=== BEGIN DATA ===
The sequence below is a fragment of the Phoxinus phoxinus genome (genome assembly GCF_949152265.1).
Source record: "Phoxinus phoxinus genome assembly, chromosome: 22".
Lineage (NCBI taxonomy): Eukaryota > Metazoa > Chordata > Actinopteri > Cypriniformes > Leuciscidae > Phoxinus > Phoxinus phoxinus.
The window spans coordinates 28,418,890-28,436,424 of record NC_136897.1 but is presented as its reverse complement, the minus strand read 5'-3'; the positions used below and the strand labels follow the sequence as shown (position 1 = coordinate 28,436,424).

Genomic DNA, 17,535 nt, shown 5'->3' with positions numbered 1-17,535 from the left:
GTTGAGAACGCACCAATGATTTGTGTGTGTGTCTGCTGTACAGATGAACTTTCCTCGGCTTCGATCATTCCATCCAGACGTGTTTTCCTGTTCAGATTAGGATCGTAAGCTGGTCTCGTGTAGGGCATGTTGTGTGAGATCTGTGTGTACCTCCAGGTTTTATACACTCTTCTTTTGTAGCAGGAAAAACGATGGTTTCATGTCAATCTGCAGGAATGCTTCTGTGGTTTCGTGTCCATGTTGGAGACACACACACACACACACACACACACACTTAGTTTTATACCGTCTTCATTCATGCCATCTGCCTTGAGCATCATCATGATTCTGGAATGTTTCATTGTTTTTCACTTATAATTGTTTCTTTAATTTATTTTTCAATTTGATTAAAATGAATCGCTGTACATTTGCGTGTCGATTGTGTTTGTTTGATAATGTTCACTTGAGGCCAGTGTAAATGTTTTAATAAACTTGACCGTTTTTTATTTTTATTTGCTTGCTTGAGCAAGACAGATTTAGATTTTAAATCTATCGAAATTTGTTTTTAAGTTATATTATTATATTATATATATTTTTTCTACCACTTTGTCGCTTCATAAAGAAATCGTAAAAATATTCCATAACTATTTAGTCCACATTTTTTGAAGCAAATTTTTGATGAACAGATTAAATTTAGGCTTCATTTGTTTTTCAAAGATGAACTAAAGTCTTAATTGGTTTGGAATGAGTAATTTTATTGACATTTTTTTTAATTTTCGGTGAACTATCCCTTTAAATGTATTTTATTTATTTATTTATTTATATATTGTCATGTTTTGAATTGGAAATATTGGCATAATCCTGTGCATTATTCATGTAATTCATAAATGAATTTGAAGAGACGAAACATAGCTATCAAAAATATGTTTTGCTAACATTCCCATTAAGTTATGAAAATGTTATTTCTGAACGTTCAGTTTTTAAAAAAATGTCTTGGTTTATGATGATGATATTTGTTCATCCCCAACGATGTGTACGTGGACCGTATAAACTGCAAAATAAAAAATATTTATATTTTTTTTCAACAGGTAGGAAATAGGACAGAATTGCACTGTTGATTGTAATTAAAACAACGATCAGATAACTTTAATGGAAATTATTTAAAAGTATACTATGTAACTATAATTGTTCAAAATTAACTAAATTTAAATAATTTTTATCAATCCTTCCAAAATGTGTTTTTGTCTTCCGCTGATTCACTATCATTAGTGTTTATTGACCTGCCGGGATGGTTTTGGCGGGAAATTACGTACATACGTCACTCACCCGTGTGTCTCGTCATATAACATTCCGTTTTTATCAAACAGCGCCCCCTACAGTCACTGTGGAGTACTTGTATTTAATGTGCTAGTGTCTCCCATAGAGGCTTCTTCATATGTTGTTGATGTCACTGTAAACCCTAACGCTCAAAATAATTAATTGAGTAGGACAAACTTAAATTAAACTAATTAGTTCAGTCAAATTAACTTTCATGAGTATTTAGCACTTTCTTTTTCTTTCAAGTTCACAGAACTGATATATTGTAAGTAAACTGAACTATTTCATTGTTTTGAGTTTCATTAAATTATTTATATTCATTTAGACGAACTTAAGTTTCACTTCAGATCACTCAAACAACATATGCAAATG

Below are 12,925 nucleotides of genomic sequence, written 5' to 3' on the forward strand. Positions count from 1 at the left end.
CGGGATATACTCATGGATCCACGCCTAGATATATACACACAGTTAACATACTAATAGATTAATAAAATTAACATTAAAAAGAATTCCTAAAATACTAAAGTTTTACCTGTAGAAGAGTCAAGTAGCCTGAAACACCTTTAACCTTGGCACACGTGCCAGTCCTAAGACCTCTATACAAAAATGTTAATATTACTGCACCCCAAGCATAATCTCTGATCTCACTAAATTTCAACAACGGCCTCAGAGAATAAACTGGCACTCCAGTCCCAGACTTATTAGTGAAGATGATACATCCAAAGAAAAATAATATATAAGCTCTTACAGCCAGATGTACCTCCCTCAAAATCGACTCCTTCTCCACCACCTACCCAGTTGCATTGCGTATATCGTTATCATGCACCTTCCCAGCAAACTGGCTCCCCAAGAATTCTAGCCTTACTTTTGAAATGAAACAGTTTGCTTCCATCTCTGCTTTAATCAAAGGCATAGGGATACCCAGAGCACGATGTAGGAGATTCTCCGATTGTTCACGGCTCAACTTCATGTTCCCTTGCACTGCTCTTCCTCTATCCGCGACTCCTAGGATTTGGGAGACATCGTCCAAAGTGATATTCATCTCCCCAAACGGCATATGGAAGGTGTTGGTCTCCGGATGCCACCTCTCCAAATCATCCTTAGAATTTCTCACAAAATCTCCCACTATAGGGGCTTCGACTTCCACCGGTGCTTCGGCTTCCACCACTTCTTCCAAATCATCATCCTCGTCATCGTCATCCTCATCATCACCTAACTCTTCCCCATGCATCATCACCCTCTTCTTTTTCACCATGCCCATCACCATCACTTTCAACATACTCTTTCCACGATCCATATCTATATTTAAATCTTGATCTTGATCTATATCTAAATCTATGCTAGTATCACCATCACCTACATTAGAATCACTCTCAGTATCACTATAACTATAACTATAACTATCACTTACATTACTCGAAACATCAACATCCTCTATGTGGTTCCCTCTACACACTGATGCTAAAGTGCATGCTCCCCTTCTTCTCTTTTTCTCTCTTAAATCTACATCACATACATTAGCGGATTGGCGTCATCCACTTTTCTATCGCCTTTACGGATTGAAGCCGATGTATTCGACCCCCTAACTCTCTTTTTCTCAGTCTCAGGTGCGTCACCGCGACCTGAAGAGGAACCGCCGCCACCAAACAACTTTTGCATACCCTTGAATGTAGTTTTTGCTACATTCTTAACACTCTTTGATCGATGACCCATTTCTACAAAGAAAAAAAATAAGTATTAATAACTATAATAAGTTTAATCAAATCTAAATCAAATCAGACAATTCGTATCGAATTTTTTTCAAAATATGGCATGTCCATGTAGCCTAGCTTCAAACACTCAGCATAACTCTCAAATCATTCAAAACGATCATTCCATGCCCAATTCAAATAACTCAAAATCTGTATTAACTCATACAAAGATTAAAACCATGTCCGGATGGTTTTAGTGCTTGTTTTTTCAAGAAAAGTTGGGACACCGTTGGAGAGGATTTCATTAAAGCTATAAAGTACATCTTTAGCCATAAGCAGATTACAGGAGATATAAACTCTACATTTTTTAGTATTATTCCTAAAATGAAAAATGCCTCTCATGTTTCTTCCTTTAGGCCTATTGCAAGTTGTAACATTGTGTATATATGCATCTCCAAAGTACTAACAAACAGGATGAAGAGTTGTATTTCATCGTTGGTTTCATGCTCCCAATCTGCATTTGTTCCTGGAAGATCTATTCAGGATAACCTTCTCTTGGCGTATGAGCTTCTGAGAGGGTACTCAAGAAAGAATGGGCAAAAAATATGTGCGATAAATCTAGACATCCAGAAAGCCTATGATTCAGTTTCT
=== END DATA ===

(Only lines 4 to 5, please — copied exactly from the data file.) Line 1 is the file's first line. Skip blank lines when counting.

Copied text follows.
The window spans coordinates 28,418,890-28,436,424 of record NC_136897.1 but is presented as its reverse complement, the minus strand read 5'-3'; the positions used below and the strand labels follow the sequence as shown (position 1 = coordinate 28,436,424).

Genomic DNA, 17,535 nt, shown 5'->3' with positions numbered 1-17,535 from the left: